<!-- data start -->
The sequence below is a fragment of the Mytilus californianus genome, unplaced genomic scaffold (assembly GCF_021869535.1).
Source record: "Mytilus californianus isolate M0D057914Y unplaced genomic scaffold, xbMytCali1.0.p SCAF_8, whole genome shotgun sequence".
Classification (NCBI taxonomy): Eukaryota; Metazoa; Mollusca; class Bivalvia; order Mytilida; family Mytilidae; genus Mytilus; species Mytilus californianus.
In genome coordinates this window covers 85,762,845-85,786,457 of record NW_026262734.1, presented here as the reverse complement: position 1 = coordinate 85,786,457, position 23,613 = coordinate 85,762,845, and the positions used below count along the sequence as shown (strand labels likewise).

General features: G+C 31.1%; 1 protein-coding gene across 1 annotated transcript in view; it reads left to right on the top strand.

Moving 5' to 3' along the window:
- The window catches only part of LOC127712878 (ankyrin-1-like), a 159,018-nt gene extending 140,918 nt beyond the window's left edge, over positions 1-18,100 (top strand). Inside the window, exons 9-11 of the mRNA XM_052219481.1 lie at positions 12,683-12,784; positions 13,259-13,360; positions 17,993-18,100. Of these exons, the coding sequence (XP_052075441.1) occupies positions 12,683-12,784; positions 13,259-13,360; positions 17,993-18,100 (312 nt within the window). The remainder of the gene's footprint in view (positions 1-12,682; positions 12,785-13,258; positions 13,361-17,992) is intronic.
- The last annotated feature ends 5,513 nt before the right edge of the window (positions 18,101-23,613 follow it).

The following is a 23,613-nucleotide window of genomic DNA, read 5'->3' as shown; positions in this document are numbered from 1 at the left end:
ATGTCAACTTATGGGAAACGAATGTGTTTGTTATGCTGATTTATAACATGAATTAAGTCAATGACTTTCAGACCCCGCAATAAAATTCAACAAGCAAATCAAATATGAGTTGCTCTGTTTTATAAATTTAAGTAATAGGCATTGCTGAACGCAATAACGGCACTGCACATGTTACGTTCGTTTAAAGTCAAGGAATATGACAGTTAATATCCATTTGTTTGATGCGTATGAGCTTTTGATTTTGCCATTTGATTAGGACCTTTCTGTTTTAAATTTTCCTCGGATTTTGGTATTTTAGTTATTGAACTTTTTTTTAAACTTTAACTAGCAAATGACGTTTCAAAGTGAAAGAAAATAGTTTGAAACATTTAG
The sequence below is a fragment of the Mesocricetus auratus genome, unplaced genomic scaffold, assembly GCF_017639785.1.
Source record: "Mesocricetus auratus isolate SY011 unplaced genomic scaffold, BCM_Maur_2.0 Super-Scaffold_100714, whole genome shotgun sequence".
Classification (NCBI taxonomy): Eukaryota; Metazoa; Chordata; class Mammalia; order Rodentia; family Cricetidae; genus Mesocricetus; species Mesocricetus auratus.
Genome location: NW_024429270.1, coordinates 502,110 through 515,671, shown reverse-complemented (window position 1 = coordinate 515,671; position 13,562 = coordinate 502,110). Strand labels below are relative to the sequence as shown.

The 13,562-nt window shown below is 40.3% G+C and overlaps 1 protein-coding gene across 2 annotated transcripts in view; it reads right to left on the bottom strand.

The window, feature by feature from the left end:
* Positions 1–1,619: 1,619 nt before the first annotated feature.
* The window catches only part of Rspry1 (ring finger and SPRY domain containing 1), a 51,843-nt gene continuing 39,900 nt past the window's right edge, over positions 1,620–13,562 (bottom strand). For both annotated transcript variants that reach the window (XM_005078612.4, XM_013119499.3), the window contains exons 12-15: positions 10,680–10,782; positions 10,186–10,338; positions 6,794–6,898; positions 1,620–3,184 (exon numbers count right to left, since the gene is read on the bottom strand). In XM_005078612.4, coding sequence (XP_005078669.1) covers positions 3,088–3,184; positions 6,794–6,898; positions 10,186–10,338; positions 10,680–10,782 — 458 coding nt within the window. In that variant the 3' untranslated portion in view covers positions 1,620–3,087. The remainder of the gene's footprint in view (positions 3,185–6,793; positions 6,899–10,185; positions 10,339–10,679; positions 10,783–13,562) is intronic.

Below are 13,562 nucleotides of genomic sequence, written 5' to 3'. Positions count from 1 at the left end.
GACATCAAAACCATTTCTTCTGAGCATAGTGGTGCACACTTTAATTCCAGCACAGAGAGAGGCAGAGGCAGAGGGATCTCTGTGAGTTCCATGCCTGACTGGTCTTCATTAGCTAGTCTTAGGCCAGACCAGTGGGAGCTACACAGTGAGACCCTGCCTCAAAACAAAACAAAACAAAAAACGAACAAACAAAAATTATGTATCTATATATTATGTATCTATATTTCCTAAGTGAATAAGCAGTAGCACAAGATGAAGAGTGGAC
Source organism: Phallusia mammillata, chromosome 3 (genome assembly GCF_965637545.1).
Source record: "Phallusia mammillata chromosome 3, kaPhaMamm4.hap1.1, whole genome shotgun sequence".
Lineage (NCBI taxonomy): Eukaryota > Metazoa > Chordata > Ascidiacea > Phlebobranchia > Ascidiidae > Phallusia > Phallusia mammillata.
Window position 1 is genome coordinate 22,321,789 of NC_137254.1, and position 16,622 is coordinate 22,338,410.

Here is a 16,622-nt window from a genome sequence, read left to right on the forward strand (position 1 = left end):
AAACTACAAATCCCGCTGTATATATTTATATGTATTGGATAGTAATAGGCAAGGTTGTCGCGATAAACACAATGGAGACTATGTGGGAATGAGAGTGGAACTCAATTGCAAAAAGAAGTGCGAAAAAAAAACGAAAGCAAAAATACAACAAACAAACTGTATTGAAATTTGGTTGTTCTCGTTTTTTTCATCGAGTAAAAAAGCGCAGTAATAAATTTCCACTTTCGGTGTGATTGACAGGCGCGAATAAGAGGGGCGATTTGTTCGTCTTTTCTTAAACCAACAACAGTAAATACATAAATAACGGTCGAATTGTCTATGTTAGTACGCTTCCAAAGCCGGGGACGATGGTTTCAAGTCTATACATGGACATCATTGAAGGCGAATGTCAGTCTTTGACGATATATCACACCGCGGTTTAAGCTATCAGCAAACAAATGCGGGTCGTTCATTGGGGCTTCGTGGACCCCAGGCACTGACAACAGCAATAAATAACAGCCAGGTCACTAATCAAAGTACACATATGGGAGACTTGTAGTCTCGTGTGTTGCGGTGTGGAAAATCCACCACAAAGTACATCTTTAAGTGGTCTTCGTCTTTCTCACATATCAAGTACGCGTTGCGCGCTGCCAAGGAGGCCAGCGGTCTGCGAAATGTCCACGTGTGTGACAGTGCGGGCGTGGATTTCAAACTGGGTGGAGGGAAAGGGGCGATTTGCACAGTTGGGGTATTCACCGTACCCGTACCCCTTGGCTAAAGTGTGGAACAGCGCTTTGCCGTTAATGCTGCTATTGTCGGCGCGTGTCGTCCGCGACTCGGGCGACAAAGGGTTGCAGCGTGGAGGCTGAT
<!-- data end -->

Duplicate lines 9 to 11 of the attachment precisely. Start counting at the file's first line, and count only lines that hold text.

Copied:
The following is a 23,613-nucleotide window of genomic DNA, read 5'->3' as shown; positions in this document are numbered from 1 at the left end:
ATGTCAACTTATGGGAAACGAATGTGTTTGTTATGCTGATTTATAACATGAATTAAGTCAATGACTTTCAGACCCCGCAATAAAATTCAACAAGCAAATCAAATATGAGTTGCTCTGTTTTATAAATTTAAGTAATAGGCATTGCTGAACGCAATAACGGCACTGCACATGTTACGTTCGTTTAAAGTCAAGGAATATGACAGTTAATATCCATTTGTTTGATGCGTATGAGCTTTTGATTTTGCCATTTGATTAGGACCTTTCTGTTTTAAATTTTCCTCGGATTTTGGTATTTTAGTTATTGAACTTTTTTTTAAACTTTAACTAGCAAATGACGTTTCAAAGTGAAAGAAAATAGTTTGAAACATTTAG
The sequence below is a fragment of the Mesocricetus auratus genome, unplaced genomic scaffold, assembly GCF_017639785.1.